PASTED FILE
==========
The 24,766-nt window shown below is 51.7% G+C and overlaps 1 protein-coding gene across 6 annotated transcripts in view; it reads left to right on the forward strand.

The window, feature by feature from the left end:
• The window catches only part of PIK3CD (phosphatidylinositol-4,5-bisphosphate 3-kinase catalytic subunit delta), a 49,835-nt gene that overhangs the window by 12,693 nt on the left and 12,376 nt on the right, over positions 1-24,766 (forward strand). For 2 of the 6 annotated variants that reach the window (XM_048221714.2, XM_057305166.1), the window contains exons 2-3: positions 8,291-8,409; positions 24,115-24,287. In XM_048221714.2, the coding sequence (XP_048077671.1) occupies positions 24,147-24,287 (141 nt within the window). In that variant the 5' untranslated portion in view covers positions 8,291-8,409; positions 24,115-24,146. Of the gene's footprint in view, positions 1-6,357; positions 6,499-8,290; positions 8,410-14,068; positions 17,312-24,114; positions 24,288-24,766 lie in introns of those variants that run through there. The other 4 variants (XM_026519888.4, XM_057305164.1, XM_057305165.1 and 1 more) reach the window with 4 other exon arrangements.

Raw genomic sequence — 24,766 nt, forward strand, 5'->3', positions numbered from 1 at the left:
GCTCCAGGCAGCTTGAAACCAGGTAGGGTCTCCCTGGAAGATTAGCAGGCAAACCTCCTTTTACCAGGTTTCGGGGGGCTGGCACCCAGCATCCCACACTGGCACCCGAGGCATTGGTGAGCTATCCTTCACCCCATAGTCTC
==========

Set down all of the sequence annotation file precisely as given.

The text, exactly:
The 24,766-nt window shown below is 51.7% G+C and overlaps 1 protein-coding gene across 6 annotated transcripts in view; it reads left to right on the forward strand.

The window, feature by feature from the left end:
• The window catches only part of PIK3CD (phosphatidylinositol-4,5-bisphosphate 3-kinase catalytic subunit delta), a 49,835-nt gene that overhangs the window by 12,693 nt on the left and 12,376 nt on the right, over positions 1-24,766 (forward strand). For 2 of the 6 annotated variants that reach the window (XM_048221714.2, XM_057305166.1), the window contains exons 2-3: positions 8,291-8,409; positions 24,115-24,287. In XM_048221714.2, the coding sequence (XP_048077671.1) occupies positions 24,147-24,287 (141 nt within the window). In that variant the 5' untranslated portion in view covers positions 8,291-8,409; positions 24,115-24,146. Of the gene's footprint in view, positions 1-6,357; positions 6,499-8,290; positions 8,410-14,068; positions 17,312-24,114; positions 24,288-24,766 lie in introns of those variants that run through there. The other 4 variants (XM_026519888.4, XM_057305164.1, XM_057305165.1 and 1 more) reach the window with 4 other exon arrangements.

Raw genomic sequence — 24,766 nt, forward strand, 5'->3', positions numbered from 1 at the left:
GCTCCAGGCAGCTTGAAACCAGGTAGGGTCTCCCTGGAAGATTAGCAGGCAAACCTCCTTTTACCAGGTTTCGGGGGGCTGGCACCCAGCATCCCACACTGGCACCCGAGGCATTGGTGAGCTATCCTTCACCCCATAGTCTC